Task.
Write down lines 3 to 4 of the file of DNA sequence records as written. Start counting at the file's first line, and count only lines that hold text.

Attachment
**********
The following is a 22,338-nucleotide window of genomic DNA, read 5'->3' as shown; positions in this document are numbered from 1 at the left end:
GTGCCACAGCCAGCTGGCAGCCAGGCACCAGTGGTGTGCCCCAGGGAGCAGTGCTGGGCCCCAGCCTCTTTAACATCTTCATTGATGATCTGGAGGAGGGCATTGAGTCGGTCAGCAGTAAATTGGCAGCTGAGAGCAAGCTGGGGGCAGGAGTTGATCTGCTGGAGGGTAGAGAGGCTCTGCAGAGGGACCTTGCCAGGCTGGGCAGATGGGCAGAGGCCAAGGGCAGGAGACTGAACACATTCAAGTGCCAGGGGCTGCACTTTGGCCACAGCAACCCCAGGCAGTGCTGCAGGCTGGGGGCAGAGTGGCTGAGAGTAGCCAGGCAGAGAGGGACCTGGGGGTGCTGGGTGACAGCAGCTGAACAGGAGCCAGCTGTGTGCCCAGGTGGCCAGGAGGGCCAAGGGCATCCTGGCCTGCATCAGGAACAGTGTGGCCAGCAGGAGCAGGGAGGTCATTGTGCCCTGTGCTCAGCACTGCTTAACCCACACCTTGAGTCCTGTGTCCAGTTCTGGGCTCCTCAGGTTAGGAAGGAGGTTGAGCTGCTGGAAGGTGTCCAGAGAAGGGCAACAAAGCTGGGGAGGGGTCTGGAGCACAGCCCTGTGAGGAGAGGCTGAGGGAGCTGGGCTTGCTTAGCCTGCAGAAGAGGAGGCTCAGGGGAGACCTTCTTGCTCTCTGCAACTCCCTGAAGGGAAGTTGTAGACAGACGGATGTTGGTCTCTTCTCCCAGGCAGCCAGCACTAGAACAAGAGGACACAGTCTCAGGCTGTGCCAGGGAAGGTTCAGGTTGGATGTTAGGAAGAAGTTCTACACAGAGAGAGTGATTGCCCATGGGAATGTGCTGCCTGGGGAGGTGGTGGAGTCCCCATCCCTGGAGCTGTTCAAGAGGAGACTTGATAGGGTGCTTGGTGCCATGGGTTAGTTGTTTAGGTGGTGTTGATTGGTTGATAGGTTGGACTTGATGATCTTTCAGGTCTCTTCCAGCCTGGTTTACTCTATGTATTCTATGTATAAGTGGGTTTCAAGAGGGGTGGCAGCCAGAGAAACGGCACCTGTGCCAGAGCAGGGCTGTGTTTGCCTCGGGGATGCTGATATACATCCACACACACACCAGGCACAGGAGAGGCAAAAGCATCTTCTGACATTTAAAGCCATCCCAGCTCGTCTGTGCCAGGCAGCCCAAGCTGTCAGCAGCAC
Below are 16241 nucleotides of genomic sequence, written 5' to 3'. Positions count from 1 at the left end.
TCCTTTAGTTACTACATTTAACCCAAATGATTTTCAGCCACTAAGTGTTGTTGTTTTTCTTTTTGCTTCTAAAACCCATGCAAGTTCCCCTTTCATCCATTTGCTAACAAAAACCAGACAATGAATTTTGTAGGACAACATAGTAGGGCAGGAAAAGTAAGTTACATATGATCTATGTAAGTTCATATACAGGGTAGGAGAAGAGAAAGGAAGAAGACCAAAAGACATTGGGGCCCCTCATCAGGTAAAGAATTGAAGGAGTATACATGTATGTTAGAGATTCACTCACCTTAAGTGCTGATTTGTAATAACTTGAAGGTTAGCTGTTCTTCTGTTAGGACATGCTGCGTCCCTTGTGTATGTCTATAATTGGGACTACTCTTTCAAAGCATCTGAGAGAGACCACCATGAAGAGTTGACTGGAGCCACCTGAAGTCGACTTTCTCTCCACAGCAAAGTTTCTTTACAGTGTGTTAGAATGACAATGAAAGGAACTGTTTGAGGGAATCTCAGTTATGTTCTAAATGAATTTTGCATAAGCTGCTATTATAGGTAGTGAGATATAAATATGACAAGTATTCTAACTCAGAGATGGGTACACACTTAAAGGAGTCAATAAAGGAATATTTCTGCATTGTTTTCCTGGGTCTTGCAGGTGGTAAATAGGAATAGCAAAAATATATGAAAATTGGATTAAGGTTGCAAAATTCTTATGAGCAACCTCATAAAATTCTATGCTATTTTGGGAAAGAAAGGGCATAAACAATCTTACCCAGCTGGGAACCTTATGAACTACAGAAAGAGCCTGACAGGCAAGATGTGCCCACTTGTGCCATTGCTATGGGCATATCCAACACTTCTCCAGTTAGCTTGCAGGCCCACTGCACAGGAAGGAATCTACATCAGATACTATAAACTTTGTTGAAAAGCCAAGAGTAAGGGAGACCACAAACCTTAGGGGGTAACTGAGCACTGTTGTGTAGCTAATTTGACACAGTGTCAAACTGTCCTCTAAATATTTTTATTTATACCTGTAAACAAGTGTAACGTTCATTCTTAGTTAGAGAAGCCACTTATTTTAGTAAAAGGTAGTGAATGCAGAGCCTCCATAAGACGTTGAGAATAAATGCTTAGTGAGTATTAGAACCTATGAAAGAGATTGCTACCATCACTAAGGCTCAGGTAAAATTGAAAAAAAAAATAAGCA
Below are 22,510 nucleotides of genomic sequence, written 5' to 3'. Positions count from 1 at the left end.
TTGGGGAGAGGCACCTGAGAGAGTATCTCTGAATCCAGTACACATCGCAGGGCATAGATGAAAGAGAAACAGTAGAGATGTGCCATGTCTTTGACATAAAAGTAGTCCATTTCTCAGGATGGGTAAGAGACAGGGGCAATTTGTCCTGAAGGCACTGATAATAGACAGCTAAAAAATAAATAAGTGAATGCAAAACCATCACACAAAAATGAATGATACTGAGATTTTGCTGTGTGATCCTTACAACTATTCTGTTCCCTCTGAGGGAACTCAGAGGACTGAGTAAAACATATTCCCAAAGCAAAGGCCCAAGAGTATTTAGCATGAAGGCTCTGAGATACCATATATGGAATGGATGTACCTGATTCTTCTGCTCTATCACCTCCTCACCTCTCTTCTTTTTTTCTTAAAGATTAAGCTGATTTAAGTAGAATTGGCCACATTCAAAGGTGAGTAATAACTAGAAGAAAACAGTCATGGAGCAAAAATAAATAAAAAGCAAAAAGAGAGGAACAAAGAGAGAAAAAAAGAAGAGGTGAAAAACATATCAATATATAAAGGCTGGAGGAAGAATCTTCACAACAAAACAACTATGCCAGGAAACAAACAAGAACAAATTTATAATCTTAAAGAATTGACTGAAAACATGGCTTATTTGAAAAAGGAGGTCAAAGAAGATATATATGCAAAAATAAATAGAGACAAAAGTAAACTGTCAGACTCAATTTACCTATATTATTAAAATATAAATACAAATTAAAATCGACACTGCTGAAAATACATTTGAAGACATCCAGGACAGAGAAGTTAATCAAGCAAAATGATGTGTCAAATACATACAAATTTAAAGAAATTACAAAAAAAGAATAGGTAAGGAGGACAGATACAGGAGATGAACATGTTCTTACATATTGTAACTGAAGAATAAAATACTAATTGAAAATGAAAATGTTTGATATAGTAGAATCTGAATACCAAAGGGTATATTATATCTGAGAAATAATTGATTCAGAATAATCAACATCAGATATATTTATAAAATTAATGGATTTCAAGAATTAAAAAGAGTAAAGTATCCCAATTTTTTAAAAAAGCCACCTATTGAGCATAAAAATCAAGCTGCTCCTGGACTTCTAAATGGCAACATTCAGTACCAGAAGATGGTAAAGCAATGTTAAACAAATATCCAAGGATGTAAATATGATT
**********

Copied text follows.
Below are 16241 nucleotides of genomic sequence, written 5' to 3'. Positions count from 1 at the left end.
TCCTTTAGTTACTACATTTAACCCAAATGATTTTCAGCCACTAAGTGTTGTTGTTTTTCTTTTTGCTTCTAAAACCCATGCAAGTTCCCCTTTCATCCATTTGCTAACAAAAACCAGACAATGAATTTTGTAGGACAACATAGTAGGGCAGGAAAAGTAAGTTACATATGATCTATGTAAGTTCATATACAGGGTAGGAGAAGAGAAAGGAAGAAGACCAAAAGACATTGGGGCCCCTCATCAGGTAAAGAATTGAAGGAGTATACATGTATGTTAGAGATTCACTCACCTTAAGTGCTGATTTGTAATAACTTGAAGGTTAGCTGTTCTTCTGTTAGGACATGCTGCGTCCCTTGTGTATGTCTATAATTGGGACTACTCTTTCAAAGCATCTGAGAGAGACCACCATGAAGAGTTGACTGGAGCCACCTGAAGTCGACTTTCTCTCCACAGCAAAGTTTCTTTACAGTGTGTTAGAATGACAATGAAAGGAACTGTTTGAGGGAATCTCAGTTATGTTCTAAATGAATTTTGCATAAGCTGCTATTATAGGTAGTGAGATATAAATATGACAAGTATTCTAACTCAGAGATGGGTACACACTTAAAGGAGTCAATAAAGGAATATTTCTGCATTGTTTTCCTGGGTCTTGCAGGTGGTAAATAGGAATAGCAAAAATATATGAAAATTGGATTAAGGTTGCAAAATTCTTATGAGCAACCTCATAAAATTCTATGCTATTTTGGGAAAGAAAGGGCATAAACAATCTTACCCAGCTGGGAACCTTATGAACTACAGAAAGAGCCTGACAGGCAAGATGTGCCCACTTGTGCCATTGCTATGGGCATATCCAACACTTCTCCAGTTAGCTTGCAGGCCCACTGCACAGGAAGGAATCTACATCAGATACTATAAACTTTGTTGAAAAGCCAAGAGTAAGGGAGACCACAAACCTTAGGGGGTAACTGAGCACTGTTGTGTAGCTAATTTGACACAGTGTCAAACTGTCCTCTAAATATTTTTATTTATACCTGTAAACAAGTGTAACGTTCATTCTTAGTTAGAGAAGCCACTTATTTTAGTAAAAGGTAGTGAATGCAGAGCCTCCATAAGACGTTGAGAATAAATGCTTAGTGAGTATTAGAACCTATGAAAGAGATTGCTACCATCACTAAGGCTCAGGTAAAATTGAAAAAAAAAATAAGCA